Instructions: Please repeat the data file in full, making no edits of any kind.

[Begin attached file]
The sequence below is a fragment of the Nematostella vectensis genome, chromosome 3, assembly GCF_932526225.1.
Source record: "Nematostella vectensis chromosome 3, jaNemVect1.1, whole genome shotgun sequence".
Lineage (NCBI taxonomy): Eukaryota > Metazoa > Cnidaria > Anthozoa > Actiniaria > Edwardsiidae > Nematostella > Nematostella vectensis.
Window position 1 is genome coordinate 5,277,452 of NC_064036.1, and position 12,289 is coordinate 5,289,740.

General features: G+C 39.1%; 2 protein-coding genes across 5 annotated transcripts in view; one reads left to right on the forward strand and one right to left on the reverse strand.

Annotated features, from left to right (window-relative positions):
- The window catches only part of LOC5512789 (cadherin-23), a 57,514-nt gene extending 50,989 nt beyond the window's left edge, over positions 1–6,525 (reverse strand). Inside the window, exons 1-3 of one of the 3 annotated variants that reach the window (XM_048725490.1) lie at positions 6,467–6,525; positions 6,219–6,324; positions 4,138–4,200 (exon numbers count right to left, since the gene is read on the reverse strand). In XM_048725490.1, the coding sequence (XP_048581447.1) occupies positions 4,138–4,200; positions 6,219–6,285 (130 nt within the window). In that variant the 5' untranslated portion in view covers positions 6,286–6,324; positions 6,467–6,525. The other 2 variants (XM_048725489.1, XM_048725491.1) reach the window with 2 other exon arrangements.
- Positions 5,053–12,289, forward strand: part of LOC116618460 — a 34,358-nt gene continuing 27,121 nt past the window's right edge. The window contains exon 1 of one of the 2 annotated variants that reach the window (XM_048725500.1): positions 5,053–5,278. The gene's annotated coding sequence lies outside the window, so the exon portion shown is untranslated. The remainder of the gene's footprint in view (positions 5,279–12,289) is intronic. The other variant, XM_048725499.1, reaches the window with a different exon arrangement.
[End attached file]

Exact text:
The sequence below is a fragment of the Nematostella vectensis genome, chromosome 3, assembly GCF_932526225.1.
Source record: "Nematostella vectensis chromosome 3, jaNemVect1.1, whole genome shotgun sequence".
Lineage (NCBI taxonomy): Eukaryota > Metazoa > Cnidaria > Anthozoa > Actiniaria > Edwardsiidae > Nematostella > Nematostella vectensis.
Window position 1 is genome coordinate 5,277,452 of NC_064036.1, and position 12,289 is coordinate 5,289,740.

General features: G+C 39.1%; 2 protein-coding genes across 5 annotated transcripts in view; one reads left to right on the forward strand and one right to left on the reverse strand.

Annotated features, from left to right (window-relative positions):
- The window catches only part of LOC5512789 (cadherin-23), a 57,514-nt gene extending 50,989 nt beyond the window's left edge, over positions 1–6,525 (reverse strand). Inside the window, exons 1-3 of one of the 3 annotated variants that reach the window (XM_048725490.1) lie at positions 6,467–6,525; positions 6,219–6,324; positions 4,138–4,200 (exon numbers count right to left, since the gene is read on the reverse strand). In XM_048725490.1, the coding sequence (XP_048581447.1) occupies positions 4,138–4,200; positions 6,219–6,285 (130 nt within the window). In that variant the 5' untranslated portion in view covers positions 6,286–6,324; positions 6,467–6,525. The other 2 variants (XM_048725489.1, XM_048725491.1) reach the window with 2 other exon arrangements.
- Positions 5,053–12,289, forward strand: part of LOC116618460 — a 34,358-nt gene continuing 27,121 nt past the window's right edge. The window contains exon 1 of one of the 2 annotated variants that reach the window (XM_048725500.1): positions 5,053–5,278. The gene's annotated coding sequence lies outside the window, so the exon portion shown is untranslated. The remainder of the gene's footprint in view (positions 5,279–12,289) is intronic. The other variant, XM_048725499.1, reaches the window with a different exon arrangement.